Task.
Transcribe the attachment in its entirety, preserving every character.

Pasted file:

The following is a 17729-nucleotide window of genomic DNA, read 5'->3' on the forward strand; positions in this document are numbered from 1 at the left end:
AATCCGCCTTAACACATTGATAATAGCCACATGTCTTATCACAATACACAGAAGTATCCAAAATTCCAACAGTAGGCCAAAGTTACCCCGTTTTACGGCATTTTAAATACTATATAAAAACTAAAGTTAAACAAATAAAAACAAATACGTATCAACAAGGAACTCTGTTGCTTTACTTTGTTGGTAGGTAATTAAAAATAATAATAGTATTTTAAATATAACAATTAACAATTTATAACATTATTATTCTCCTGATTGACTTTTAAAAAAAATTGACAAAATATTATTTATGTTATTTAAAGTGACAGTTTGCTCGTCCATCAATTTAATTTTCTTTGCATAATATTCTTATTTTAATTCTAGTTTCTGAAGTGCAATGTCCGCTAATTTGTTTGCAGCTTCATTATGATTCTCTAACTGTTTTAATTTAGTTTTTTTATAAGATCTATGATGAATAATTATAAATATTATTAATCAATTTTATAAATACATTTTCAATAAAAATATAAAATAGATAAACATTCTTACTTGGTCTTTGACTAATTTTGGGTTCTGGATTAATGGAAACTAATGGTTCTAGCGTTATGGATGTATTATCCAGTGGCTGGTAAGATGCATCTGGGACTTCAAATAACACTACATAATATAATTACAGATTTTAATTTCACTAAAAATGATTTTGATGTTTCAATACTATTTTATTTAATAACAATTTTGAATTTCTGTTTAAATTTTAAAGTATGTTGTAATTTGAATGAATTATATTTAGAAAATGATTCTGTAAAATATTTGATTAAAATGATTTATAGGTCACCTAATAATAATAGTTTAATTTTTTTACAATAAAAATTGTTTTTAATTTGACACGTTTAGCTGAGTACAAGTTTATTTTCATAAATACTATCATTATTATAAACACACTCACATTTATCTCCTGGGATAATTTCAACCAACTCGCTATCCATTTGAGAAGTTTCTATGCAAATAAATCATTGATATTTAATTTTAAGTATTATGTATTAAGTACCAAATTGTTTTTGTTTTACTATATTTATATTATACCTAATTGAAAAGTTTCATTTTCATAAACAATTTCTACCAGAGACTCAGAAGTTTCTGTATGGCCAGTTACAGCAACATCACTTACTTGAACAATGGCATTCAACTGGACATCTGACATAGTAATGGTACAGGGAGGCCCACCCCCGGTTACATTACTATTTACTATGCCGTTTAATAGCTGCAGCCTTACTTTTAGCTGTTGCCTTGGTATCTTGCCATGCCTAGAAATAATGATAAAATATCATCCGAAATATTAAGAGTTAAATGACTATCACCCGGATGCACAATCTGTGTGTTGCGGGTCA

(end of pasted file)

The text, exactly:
The following is a 17729-nucleotide window of genomic DNA, read 5'->3' on the forward strand; positions in this document are numbered from 1 at the left end:
AATCCGCCTTAACACATTGATAATAGCCACATGTCTTATCACAATACACAGAAGTATCCAAAATTCCAACAGTAGGCCAAAGTTACCCCGTTTTACGGCATTTTAAATACTATATAAAAACTAAAGTTAAACAAATAAAAACAAATACGTATCAACAAGGAACTCTGTTGCTTTACTTTGTTGGTAGGTAATTAAAAATAATAATAGTATTTTAAATATAACAATTAACAATTTATAACATTATTATTCTCCTGATTGACTTTTAAAAAAAATTGACAAAATATTATTTATGTTATTTAAAGTGACAGTTTGCTCGTCCATCAATTTAATTTTCTTTGCATAATATTCTTATTTTAATTCTAGTTTCTGAAGTGCAATGTCCGCTAATTTGTTTGCAGCTTCATTATGATTCTCTAACTGTTTTAATTTAGTTTTTTTATAAGATCTATGATGAATAATTATAAATATTATTAATCAATTTTATAAATACATTTTCAATAAAAATATAAAATAGATAAACATTCTTACTTGGTCTTTGACTAATTTTGGGTTCTGGATTAATGGAAACTAATGGTTCTAGCGTTATGGATGTATTATCCAGTGGCTGGTAAGATGCATCTGGGACTTCAAATAACACTACATAATATAATTACAGATTTTAATTTCACTAAAAATGATTTTGATGTTTCAATACTATTTTATTTAATAACAATTTTGAATTTCTGTTTAAATTTTAAAGTATGTTGTAATTTGAATGAATTATATTTAGAAAATGATTCTGTAAAATATTTGATTAAAATGATTTATAGGTCACCTAATAATAATAGTTTAATTTTTTTACAATAAAAATTGTTTTTAATTTGACACGTTTAGCTGAGTACAAGTTTATTTTCATAAATACTATCATTATTATAAACACACTCACATTTATCTCCTGGGATAATTTCAACCAACTCGCTATCCATTTGAGAAGTTTCTATGCAAATAAATCATTGATATTTAATTTTAAGTATTATGTATTAAGTACCAAATTGTTTTTGTTTTACTATATTTATATTATACCTAATTGAAAAGTTTCATTTTCATAAACAATTTCTACCAGAGACTCAGAAGTTTCTGTATGGCCAGTTACAGCAACATCACTTACTTGAACAATGGCATTCAACTGGACATCTGACATAGTAATGGTACAGGGAGGCCCACCCCCGGTTACATTACTATTTACTATGCCGTTTAATAGCTGCAGCCTTACTTTTAGCTGTTGCCTTGGTATCTTGCCATGCCTAGAAATAATGATAAAATATCATCCGAAATATTAAGAGTTAAATGACTATCACCCGGATGCACAATCTGTGTGTTGCGGGTCA